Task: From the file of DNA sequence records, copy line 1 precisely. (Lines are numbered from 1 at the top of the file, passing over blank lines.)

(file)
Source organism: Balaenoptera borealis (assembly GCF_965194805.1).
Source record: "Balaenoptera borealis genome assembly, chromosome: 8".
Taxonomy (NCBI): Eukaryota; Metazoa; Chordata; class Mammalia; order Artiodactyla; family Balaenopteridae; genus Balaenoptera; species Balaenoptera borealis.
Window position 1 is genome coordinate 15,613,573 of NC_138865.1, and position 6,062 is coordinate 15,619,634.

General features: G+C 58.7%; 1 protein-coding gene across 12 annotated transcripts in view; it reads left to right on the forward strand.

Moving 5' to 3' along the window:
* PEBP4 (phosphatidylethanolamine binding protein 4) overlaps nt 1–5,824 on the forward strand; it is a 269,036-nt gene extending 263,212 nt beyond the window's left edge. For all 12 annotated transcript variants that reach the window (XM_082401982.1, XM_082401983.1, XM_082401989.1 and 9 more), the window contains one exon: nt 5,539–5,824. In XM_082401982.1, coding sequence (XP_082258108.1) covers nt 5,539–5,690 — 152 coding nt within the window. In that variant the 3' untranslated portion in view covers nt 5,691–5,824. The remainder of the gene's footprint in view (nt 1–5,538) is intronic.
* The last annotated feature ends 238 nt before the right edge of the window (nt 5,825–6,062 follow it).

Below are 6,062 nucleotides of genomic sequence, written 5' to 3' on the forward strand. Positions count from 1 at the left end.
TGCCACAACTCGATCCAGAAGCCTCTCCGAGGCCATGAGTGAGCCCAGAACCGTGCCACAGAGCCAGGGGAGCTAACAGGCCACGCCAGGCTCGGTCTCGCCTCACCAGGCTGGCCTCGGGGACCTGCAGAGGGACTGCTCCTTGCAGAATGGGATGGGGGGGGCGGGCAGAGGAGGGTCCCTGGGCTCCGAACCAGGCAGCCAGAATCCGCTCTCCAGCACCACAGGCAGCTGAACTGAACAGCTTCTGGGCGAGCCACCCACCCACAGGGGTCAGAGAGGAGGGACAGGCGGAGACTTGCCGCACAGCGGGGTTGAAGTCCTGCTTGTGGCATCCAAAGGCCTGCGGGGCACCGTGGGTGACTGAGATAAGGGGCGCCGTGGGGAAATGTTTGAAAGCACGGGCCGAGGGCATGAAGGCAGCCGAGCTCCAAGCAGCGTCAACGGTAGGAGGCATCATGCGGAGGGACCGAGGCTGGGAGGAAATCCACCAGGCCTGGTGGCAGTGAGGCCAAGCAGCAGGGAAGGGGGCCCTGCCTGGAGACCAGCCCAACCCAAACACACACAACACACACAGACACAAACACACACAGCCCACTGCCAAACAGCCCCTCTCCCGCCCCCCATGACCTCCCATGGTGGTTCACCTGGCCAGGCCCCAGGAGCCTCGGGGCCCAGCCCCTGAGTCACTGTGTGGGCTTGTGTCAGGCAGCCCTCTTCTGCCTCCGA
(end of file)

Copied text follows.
Source organism: Balaenoptera borealis (assembly GCF_965194805.1).